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5 and 6. Marion and Janet, t>oth of whom died without issue.

Donald died in lO&tj in the Inland of Carina, and was buried at Tomar. He was succeeded by his second and eldest surviving son,

XIX. Allax Macdoxald, twelfth of Clanrauald, who was only about sixteen years of age when his father died. He was placed under the tutorship of his brother-in-law, Donald Maedonald of Benbecula, who was at the time nearest male-heir to Chnr.mald, after Allan himself and his brother Banald. Benbecula, afterwards known as Tutor of Clanranald, spared no pains in the education of his ward, whose natural sympathies in favour of the Stuarts were strengthened by the traditions of his house and the personal influence of Benbecula, himself a firm supporter of the Stuart succession, and a young man otherwise of great ability and judgment. Both tutor and ward came to meet Viscount Dundee when, in May 1689, he joined Maedonald of Keppoch at Inverness, and there ottered their services. These being joyfully accepted, they returned home and raised their vassals. Dundee proceeded to Lochaber with Keppoch, where he was joined by Sir Donald Maedonald of Sleat and his eldest son, with 500 Skye Macdonalds. Proceeding from thence to meet General Mackay at Blair-Athol, he was joined on the way by Clanranald, by his Tutor, and a body of 700 men. These were formed into a regiment under the Tutor's command, with the rank of Colonel. They took a leading part in the victory of Killiecrankie, in which "the Highlanders threw away their plaids, haversacks, and all other utensils, and marched resolutely and deliberately in their shirts and doublets, with their fusils, targets, and pistols ready, down the hill on the enemy, and received Mackay's third fire before they pierced his line, in which many of the Highland army fell, particularly Lord Viscount Dundee, their General, the terror of the "Whigs, the supporter of King James, and the glory of his country. Then the Highlanders fired, threw down their fusils, rushed in upon the enemy with sword, target, and pistol, who did not maintain their ground two minutes after the Highlanders were amongst them; and I dare be bold to say there scarce ever were such strokes given in Europe as were given that day by the Highlanders. Many of General Mackay's officers and soldiers were cut down through the skull and neck to the very breasts; others had skulls cut off above their ears like night-caps; some soldiers had both their bodies and cross-belts cut through at a blow; picks and small swords were cut like willows."* Other particulars of this campaign have been already given under Si-eat and GLEXGARBY,t and they are otherwise well known to the reader.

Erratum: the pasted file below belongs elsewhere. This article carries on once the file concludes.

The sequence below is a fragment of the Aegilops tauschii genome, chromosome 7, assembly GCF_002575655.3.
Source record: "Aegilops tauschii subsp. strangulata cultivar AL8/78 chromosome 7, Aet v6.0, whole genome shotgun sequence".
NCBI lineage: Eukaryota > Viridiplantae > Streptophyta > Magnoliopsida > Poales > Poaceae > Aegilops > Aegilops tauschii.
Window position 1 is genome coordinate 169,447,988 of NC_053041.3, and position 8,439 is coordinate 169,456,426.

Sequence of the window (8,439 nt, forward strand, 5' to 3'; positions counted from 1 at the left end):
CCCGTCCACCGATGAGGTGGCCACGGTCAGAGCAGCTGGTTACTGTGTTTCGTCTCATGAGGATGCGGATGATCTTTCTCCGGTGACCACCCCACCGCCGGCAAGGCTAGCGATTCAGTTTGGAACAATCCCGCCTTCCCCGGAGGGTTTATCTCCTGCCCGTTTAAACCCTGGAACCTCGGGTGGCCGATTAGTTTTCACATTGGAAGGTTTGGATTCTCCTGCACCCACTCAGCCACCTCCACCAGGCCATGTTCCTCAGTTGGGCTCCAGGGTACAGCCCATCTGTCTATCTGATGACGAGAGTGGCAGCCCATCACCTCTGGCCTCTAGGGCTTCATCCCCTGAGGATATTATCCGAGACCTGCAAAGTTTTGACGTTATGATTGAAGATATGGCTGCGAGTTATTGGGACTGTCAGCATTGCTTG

The Proclamation issued by the Government, ottering protection in their persons and property to all who had been in arms, if they would surrender and take the oath of allegiance, before the 1st of January 1692, was spurned by Clanranald, who proceeded, with his brother Kanald, to France, where he completed his education, under the eye of James VII., and became one of the most accomplished gentlemen of his age. Having resided for some time at the Court of St Germains, ho obtained a commission in the French service under the Duke of Berwick, and soon acquired a distinguished reputation as a brave and gallant ollker. When peace was restored he returned to St Germains, and was

* Memoirs of Dundee, by an Officer in the Army, 1714, pp. 19-20. f Celtic Magazine,

glad to learn that, through the influence of his Tutor, Donald Macdonald of Benbeeula, and other influential friends in Scotland, his estates had been preserved to him.

While in France Clanranald made the acquaintance of Penelope, a daughter of Colonel Mackenzie, who had been Governor of Tangiers under Charles II. "This young lad}' was not more distinguished by the beauty of her person than by the brilliancy of her wit and sweetness of temper. She was universally admired at a Court famed for the beauty of its women, and her prudence added not a little to the lustre of her charms. With such a person, possessing such a mind, it cannot be doubted that she had various offers of marriage, but she preferred Clanranald to all others, and satisfied that, with such a man, happiness could be obtained anywhere, she at once agreed to marry, and accompanying him to his native hills."* They soon returned to Scotland, and arrived safely in South Uist, whore, though remote from society, "Yet so completely did their tempers accord with each other, that their uniform hospitality, polite attention, and affable manners, drew company from all parts of the kingdom, and a little Court, well befitting that of a chief, was actually formed," which was favourably spoken of in all classes of society throughout the country.

On his return to Uist, Clanranald made up titles to his estates, as his father's heir, by precept, dated 28th of July 1704, and was infefted thereon in November and December 1706.